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JAMA Neurol. 2017 Feb 1;74(2):173-180. doi: 10.1001/jamaneurol.2016.4529.

Association of Selective Serotonin Reuptake Inhibitors With the Risk for Spontaneous Intracranial Hemorrhage.

Author information

1
Centre for Clinical Epidemiology, Lady Davis Institute for Medical Research, Jewish General Hospital, Montréal, Québec, Canada2Department of Neurology and Neurosurgery, McGill University, Montréal, Québec, Canada3Department of Epidemiology and Biostatistics, McGill University, Montréal, Québec, Canada.
2
Centre for Clinical Epidemiology, Lady Davis Institute for Medical Research, Jewish General Hospital, Montréal, Québec, Canada.
3
Centre for Clinical Epidemiology, Lady Davis Institute for Medical Research, Jewish General Hospital, Montréal, Québec, Canada3Department of Epidemiology and Biostatistics, McGill University, Montréal, Québec, Canada.

Abstract

Importance:

Selective serotonin reuptake inhibitors (SSRIs) may increase the risk for spontaneous intracranial hemorrhage (ICH), an effect that is in theory linked to the strength of inhibition of serotonin reuptake of an antidepressant. However, whether antidepressants that are strong inhibitors of serotonin reuptake actually increase the risk for ICH and the effect of concomitant use of antithrombotics are unknown.

Objectives:

To assess the risk for ICH associated with the use of SSRIs compared with tricyclic antidepressants (TCAs) among new users of antidepressants and according to the relative affinity of the antidepressant for the serotonin transporter and to assess whether concomitant use of antithrombotics modifies this risk.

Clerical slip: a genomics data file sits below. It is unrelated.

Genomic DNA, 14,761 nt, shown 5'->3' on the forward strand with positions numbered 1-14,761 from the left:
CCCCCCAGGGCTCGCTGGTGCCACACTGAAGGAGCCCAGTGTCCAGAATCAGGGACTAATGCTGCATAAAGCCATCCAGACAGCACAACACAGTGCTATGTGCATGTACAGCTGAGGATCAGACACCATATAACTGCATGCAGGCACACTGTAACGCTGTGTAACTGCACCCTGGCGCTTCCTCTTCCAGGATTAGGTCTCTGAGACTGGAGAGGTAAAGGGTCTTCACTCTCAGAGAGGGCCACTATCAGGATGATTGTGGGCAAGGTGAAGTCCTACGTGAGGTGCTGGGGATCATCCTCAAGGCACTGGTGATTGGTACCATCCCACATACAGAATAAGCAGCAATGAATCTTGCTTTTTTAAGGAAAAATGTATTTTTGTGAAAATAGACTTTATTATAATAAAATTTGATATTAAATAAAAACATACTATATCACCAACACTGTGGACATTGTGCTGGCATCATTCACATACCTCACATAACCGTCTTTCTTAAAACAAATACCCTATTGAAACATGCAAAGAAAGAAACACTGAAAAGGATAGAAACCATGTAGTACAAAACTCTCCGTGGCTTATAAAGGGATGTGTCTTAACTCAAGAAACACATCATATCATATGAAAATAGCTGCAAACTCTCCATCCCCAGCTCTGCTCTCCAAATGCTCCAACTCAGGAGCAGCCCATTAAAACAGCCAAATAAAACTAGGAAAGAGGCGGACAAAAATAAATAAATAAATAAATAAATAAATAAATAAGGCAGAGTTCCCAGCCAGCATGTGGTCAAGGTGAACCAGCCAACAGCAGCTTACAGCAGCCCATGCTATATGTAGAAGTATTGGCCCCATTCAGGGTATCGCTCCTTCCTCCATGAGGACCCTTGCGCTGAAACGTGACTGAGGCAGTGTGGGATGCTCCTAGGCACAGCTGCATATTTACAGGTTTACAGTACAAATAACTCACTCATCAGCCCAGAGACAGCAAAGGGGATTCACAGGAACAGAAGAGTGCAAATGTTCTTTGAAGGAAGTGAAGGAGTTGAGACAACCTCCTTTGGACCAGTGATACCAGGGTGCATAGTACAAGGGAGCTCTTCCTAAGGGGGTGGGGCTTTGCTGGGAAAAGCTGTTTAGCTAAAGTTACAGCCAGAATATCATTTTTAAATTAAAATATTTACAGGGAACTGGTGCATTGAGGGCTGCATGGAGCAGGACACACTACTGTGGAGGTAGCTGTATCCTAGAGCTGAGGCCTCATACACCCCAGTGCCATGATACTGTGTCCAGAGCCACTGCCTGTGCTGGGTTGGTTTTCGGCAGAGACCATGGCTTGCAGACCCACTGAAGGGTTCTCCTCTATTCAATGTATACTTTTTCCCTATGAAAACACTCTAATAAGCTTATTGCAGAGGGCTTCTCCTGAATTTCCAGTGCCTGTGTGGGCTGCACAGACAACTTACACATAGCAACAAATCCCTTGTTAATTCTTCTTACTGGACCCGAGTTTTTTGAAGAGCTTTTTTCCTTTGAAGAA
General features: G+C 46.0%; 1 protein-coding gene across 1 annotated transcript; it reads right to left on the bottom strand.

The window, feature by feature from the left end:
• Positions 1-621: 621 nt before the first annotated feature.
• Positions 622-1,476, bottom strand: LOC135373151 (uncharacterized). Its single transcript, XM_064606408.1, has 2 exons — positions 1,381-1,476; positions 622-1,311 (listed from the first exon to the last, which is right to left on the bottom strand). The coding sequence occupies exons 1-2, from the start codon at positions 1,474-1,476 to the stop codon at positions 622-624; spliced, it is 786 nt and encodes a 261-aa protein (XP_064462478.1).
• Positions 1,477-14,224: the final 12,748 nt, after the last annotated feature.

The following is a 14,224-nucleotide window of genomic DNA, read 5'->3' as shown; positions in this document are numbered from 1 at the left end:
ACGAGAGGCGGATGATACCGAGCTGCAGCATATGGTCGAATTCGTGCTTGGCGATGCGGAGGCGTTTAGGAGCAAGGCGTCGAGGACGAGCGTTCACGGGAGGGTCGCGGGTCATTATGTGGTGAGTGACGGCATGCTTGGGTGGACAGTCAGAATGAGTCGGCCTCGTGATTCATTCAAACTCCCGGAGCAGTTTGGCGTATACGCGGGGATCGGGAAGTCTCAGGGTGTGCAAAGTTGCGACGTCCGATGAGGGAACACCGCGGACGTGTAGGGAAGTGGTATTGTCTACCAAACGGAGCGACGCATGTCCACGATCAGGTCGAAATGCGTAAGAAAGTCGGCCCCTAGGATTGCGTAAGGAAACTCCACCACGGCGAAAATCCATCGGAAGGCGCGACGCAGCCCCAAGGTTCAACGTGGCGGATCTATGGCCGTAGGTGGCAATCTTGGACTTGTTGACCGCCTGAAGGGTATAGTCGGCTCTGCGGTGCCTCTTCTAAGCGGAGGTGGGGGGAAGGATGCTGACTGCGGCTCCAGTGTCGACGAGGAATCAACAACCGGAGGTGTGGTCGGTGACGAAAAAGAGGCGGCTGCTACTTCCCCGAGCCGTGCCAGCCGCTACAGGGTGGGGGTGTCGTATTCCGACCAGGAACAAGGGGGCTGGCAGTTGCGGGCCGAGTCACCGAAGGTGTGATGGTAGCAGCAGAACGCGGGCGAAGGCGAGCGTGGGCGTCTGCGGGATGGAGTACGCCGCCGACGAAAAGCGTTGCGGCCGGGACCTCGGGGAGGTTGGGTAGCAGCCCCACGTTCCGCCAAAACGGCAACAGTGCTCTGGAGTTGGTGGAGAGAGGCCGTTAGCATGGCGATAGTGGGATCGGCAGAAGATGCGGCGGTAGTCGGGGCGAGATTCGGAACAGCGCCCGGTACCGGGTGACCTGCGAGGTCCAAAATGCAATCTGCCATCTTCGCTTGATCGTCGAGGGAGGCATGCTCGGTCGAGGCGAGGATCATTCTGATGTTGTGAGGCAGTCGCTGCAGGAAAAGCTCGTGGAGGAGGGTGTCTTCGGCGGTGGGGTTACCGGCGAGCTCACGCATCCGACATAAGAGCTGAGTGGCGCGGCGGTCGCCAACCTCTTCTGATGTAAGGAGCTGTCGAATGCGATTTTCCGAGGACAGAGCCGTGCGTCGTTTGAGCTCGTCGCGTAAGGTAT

Design, Setting, and Participants:

This population-based cohort study included new users of antidepressants 18 years or older from January 1, 1995, to June 30, 2014. More than 650 general practices in the United Kingdom contributing to the Clinical Practice Research Datalink enrolled patients. with use of a nested case-control approach, each case of a first ICH identified during follow-up was matched with as many as 30 control individuals by age, sex, calendar time, and duration of follow-up. Follow-up was completed on October 31, 2014.

Interventions:

Current use of SSRIs compared with TCAs and strong compared with weak serotonin reuptake inhibitors.

Main Outcomes and Measures:

Incidence rate ratios (RRs) of ICH.

Results:

Among a cohort of 1 363 990 incident users of antidepressants (36.8% male; 63.2% female; mean [SD] age, 47.9 [18.5] years), 3036 cases of ICH were identified during follow-up and matched to 89 702 controls. Current SSRI use was associated with an increased risk for ICH (RR, 1.17; 95% CI, 1.02-1.35) relative to TCAs, highest during the first 30 days of use (RR, 1.44; 95% CI, 1.04-1.99), and translating in very few additional events. Similarly, the risk was increased by 25% with strong inhibitors (RR, 1.25; 95% CI, 1.01-1.54) and highest during the first 30 days of use (RR, 1.68; 95% CI, 0.90-3.12). Concomitant use of anticoagulants may increase the risk substantially (RR, 1.73; 95% CI, 0.89-3.39).

Conclusions and Relevance:

The use of SSRIs and more generally of antidepressants with strong inhibition of serotonin reuptake are associated with an increased risk for ICH, particularly in the first 30 days of use and when used concomitantly with oral anticoagulants.

PMID:
27918771
DOI:
10.1001/jamaneurol.2016.4529
[Indexed for MEDLINE]

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